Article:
What All Yesterdays does exceptionally well is the speculation. Obviously my favorite. The authors lead you into each piece of art confidently. They lay out the thought process behind each one, comparing behaviors based firmly in reality, but at the same time making it clear that any such proofs would be impossible to confirm without a time machine at hand. In a way, I found it exciting to finally think of these ancient creatures as animals again.

Knowing that there’s plenty of boisterous mating displays, mud-rolling, unanticipated climbing, and chronic sleeping mixed in with all that unrestrained killing really levels the playing field. What is usually so one-sided becomes illuminated. Its horizon made colorful.

All Yesterdays doesn’t impose to preach about “What it was really like”. It simply gives you the tools and insight to realize that there are many facets of the past that we’ll never know. Brilliant, stunning things that are forever lost in time.

In the end, this is All Yesterdays’ achievement. It’s its sheer power to change your perception using pretty (and at the same time deeply thought out) pictures of awesome dinosaurs.

In the latter half of the book, All Yesterdays even turns a mirror onto itself. It projects a future where the next intelligence of earth discovers long extinct ‘currently extant’ species. It postulates what sorts of reconstructions these beings might produce: a cat, a hummingbird, a baboon etc. (Human killer/parasite/venomous predator, respectively) This is the most tongue-in-cheek segment of the book**, highlighting the kinds of mistakes modern scientists and artists make when visualizing extinct creatures.

It’s expertly done, eye-opening, and I loved every minute of it.

**I adored how everything was tainted towards the vicious and merciless. Baleen whales and elephants became the stuff of nightmares. Also, hippo based on the skull: Just back away slowly and hope it didn’t see you.

For those of you in desperate need of a reprieve from DinosaurusX style programming, you should jump at this chance. As a fellow dino-nazi, I can’t recommend this book any higher. The artwork is stunning. The ideas are fresh and thoroughly backed up, leaving your head spinning with the sheer ingenuity involved.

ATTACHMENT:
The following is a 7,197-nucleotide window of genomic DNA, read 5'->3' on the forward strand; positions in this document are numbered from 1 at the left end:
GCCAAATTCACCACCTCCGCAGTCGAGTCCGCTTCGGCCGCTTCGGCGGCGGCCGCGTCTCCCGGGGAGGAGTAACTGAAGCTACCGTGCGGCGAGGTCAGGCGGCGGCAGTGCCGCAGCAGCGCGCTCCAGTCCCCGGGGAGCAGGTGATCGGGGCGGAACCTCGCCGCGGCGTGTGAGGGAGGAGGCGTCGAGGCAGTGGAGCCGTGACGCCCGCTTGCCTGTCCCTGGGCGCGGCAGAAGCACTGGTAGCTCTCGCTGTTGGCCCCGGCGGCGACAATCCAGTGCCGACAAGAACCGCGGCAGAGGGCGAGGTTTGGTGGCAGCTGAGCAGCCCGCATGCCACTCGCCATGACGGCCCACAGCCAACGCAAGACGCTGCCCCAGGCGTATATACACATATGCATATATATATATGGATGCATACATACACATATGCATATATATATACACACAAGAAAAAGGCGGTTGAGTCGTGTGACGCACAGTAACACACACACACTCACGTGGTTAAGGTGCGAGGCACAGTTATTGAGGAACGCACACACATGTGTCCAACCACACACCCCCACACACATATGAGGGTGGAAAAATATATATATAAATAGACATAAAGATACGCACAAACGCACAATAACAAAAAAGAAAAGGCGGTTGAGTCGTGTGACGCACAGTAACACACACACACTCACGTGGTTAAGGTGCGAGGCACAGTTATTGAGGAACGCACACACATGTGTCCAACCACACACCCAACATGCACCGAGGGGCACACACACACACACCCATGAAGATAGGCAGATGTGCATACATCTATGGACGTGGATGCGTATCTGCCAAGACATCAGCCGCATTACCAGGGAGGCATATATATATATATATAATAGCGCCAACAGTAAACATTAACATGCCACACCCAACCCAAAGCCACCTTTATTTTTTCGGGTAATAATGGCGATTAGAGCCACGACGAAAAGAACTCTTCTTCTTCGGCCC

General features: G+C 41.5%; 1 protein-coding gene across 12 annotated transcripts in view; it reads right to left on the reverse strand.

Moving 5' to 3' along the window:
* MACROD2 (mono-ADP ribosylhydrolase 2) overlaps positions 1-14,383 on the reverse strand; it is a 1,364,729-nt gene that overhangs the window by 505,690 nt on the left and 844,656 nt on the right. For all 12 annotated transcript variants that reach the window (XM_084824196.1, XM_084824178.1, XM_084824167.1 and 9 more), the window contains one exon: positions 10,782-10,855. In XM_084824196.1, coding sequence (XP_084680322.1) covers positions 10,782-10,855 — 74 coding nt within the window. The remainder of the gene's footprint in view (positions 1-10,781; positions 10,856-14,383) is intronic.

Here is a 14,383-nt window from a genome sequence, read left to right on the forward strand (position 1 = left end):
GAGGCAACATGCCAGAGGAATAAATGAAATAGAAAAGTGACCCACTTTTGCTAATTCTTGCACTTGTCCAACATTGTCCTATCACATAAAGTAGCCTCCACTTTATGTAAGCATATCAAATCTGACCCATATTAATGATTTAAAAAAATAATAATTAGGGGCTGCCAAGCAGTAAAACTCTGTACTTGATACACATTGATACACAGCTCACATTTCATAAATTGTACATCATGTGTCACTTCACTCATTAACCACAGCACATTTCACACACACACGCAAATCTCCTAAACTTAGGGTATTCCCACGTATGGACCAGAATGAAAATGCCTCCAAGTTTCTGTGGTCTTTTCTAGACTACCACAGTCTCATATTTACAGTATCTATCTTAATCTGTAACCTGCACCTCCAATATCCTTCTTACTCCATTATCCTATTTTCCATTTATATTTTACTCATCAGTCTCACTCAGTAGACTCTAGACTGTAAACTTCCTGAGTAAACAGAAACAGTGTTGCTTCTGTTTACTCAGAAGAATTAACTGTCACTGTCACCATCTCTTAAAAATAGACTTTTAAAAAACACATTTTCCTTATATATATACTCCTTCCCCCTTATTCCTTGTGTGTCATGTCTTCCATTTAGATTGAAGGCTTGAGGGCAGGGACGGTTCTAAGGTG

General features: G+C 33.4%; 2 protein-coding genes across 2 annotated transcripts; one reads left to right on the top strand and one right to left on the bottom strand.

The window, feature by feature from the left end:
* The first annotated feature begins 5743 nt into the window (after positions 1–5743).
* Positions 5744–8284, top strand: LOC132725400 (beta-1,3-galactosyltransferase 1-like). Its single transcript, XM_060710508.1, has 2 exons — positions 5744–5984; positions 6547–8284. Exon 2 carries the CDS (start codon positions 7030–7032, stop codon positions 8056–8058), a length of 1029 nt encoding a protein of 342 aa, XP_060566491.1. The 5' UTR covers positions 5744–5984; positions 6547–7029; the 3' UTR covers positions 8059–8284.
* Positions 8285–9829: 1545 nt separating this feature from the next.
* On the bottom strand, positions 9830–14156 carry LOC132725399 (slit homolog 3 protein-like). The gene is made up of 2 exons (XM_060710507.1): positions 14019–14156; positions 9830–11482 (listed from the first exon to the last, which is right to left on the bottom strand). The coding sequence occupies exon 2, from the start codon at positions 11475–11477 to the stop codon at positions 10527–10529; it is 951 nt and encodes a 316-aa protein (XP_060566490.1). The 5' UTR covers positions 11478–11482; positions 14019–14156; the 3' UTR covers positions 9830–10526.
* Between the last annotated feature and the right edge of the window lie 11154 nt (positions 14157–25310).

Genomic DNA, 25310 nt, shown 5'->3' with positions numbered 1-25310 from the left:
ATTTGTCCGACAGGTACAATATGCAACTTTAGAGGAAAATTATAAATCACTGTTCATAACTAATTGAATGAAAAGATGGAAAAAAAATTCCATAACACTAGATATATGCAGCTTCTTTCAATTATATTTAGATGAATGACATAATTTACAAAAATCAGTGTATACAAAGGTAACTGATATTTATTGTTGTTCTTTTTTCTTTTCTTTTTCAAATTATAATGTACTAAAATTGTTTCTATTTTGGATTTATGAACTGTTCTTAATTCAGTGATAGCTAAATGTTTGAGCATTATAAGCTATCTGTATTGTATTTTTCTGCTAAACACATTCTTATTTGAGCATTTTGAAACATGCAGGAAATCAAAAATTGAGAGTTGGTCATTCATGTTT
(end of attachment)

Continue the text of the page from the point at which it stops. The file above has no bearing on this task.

Even familiar faces aren’t safe. Here, Triceratops sees a facelift thanks to recent quill-nob discoveries way down its ancestral line.

There are lessons here that should absolutely be taken to heart.

If only more would.

Oh, and snag a printed version. A kindle’s black-and-white just doesn’t do it justice.

UPDATE: I’ve just been informed by one of the ‘high ups’ (holy crap actual feedback!) that most of you lovely people will get to see the artwork generously colored. Smartphones, tablets and computers are the way to go. Don’t let my Black and White Kindle shriveled heart dissuade you. Now there is literally no reason for you not to get this book.

So off with you! Go find Majungasaurus.

Antediluvian: Words on Wednesdays

A piece of flash fiction inspired by the good folks at The Write Practice and their word of the week format. Constraints were to include a President and a storm. The times we live in, eh?

Also! Congrats Obama.

Antediluvian

adjec­tive:

  •  of or relat­ing to the period before the flood described in the Bible
  • made, evolved, or devel­oped a long time ago
  • extremely prim­i­tive or outmoded

The hibernating ship Anomalocaris began to stir after a universe long slumber. Ageless subroutines booted to life on a solar scale. In the time it took a nearby star to first luminesce under thermonuclear fusion, Anomalocaris’ antediluvian systems managed to become self-sufficient.

Life signs spiked deep within the rousing vessel. A president awoke to raucous clamoring that permeated from outside the hull. He ran a diagnostic and learned that a system was ejecting far too much radiation to conform with known stellar parameters. This universe could not be so different; he was awake after all.

Sensors reached out into the storm, relying on outmoded detection algorithms. Equally antediluvian methods filtered data effectively, yet slowly. Feedback reported in an instant. The president’s display banished pools of darkness from his face with a shock of plasma. His irises contracted in the light.

Anomalocaris’ armor plating, usually relegated to protection against eroding timespans, was under direct attack. Bombardment rocked her as she woke. Had been pummeling while she slept. He checked: For millennia. A static appraisal revealed that there was indeed an intelligent cause. Radio bands were chockfull of chatter. Alien sounds.